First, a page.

Lynn Taber is active/lives in Arizona. Lynn Taber is known for landscape-skies.
Biography from the Archives of askART
A resident of Tucson, she paints the Southwest landscape including Canyon de Chelly and especially the Santa Catalina Mountains where she has lived for several decades northeast of Tucson. She is especially fascinated by changing skyscapes, the subject of many of her paintings.
Biography from Mark Sublette Modern
She grew up in Bakersfield, California and left home to study at the Chicago Art Institute where she earned a Master's Degree in 1968 with artwork that reflected the abstract vogue of the time. She discovered that city distractions caused her to miss the sky, light and quiet of the Southwest. She also traveled to England where tapestry paintings inspired an interest in Jungian psychology and stories of Greek mythology.
However, living in southern Arizona, she dropped intellectual analysis and symbolism in her painting and focused on that which she loved most--the changing skies.
Born in 1943 in Bakersfield, California, Lynn Taber was educated at the School of the Art Institute of Chicago. Her early works incorporated the medieval technique of gold leafing in her interpretations of fairy tales and Native American creation myths. In 1988, she turned to landscapes and as a result of travel in the British Isles began to incorporate the monuments and sacred sites of neolithic man into her work.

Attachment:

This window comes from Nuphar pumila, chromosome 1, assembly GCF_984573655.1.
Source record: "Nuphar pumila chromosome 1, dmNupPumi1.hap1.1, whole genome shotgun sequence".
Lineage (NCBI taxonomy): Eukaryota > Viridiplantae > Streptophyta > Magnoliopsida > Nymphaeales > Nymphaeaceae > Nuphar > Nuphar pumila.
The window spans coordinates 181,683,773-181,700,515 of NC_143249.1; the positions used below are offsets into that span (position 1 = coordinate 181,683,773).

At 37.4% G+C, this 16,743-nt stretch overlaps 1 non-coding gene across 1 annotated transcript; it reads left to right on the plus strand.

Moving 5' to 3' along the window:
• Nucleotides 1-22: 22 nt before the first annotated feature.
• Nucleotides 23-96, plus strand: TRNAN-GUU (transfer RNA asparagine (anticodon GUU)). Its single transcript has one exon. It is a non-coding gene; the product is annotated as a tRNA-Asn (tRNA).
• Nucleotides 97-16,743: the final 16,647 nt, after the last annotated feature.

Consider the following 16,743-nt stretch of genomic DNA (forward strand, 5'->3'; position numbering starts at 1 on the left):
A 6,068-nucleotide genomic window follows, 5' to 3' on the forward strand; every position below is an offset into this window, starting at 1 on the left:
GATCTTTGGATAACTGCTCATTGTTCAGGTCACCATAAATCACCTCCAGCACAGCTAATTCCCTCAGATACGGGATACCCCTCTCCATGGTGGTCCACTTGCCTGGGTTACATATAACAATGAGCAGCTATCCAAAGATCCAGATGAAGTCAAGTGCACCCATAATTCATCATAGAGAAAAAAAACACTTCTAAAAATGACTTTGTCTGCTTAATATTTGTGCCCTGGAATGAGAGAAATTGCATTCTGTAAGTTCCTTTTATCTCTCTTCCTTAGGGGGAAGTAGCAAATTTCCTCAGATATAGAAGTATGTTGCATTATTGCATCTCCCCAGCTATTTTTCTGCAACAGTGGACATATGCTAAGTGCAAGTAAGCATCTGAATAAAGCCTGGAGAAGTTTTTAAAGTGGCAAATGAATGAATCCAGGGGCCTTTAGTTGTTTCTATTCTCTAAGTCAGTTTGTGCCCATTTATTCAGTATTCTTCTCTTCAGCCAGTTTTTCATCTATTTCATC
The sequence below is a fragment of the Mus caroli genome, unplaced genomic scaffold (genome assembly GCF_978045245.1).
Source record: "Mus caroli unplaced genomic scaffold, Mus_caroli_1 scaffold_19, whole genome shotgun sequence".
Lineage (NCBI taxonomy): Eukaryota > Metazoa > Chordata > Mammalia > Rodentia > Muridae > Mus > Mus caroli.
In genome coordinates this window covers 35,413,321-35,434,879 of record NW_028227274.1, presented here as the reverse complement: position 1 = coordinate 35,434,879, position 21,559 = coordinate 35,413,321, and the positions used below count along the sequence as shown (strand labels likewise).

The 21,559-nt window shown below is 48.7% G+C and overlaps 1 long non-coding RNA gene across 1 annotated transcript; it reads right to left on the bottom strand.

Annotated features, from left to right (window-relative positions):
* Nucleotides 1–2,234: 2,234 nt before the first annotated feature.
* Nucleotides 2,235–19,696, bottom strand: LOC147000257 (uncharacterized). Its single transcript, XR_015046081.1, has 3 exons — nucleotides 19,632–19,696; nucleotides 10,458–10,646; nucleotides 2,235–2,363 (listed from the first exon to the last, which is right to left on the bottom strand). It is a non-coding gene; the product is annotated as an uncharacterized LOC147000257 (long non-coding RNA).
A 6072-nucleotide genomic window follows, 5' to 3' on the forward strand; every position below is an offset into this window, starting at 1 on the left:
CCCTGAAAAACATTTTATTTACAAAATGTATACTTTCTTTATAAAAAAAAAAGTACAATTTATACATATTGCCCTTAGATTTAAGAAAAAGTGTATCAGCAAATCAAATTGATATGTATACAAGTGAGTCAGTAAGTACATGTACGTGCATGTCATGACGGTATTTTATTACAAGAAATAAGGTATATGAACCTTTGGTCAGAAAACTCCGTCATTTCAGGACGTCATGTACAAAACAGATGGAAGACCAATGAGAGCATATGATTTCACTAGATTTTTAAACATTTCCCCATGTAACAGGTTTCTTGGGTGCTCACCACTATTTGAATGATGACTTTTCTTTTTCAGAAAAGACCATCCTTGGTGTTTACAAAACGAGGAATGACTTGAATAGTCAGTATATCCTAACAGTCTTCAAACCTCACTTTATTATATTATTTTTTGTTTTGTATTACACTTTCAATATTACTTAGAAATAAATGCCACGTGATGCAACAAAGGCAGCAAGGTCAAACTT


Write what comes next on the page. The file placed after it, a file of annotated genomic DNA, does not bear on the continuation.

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Her move to Tucson, Arizona in 1970 and its desert landscape with its strong dramatic light and vastness of land and sky also was having a continuing effect upon her vision of the landscape around her. The subject of her work incorporated both actual and imagined sites. In 1993 she began to use pastel, and sky, clouds and weather began to dominate her landscapes in "almost formless atmospheres, visions of magical worlds, endowed with redeeming rain."
More recently, she has begun to incorporate human-made devices of bringing "weather" to the thirsty desert landscape. In her own words, "Water, the life giver, is showered upon the lands as humanity seeks to replace or augment natural rainfall. . .In the process, the visual power of the heavens is brought groundward, into the landscape, and man has, through artificial precipitation, usurped the role of nature."
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